The International Herald Tribune has an unintentionally funny opinion piece where a rather poorly informed journalist publicly wets his pants about ‘thought-decoding brain-scan technology’ which, apparently, the police could be carrying in the future so they’ll know if you’re thinking rude things about them.
When the police stopped me for running a red light recently, I was thinking “Don’t you cops have anything better to do?” But the words that came out of my mouth were a lot more guarded, something like, “Sorry, I thought it was green.” Sometimes it’s good to play the dumb foreigner.
The policewoman, a tough lady smoking a cigarette, glared at me. Was she reading my mind? No, I guess not, because she only gave me a warning. But beware, in a few years she might actually carry a device that can do that.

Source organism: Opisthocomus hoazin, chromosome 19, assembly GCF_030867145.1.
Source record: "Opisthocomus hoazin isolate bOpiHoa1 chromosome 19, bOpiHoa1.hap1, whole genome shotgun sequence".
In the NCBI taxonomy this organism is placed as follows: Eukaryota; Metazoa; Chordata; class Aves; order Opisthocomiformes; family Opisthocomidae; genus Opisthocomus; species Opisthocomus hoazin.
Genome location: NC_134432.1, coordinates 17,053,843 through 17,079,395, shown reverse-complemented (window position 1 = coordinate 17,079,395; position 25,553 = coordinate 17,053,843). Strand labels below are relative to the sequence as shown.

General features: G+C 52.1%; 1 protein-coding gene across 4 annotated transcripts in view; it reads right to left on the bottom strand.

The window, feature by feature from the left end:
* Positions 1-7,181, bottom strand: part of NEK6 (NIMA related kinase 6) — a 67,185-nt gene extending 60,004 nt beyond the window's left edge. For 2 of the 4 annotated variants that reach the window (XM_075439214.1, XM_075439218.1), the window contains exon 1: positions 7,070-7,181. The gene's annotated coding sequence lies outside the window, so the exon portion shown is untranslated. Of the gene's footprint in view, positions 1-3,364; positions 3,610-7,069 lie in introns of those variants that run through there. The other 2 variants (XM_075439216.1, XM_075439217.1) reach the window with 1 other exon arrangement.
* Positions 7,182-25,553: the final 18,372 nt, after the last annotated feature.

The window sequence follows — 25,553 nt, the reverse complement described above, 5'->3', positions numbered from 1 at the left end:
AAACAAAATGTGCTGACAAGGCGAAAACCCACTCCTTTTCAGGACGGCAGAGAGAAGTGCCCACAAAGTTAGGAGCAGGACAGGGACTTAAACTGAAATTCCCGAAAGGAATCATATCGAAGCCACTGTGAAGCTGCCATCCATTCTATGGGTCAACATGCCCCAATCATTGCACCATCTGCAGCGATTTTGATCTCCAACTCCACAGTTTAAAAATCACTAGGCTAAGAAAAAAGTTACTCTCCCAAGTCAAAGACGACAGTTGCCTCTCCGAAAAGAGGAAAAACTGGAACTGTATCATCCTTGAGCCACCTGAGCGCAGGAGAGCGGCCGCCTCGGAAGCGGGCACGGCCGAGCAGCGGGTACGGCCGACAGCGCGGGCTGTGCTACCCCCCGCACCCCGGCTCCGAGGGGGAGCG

Research is rapidly advancing to allow thought-decoding through brain-scan technology, and it scares me to death. I don’t want anyone else in my head, and certainly not the police.
It’s a masterpiece of superficial reading of the scientific evidence and interpreting it in the most unrealistic and panicky way possible.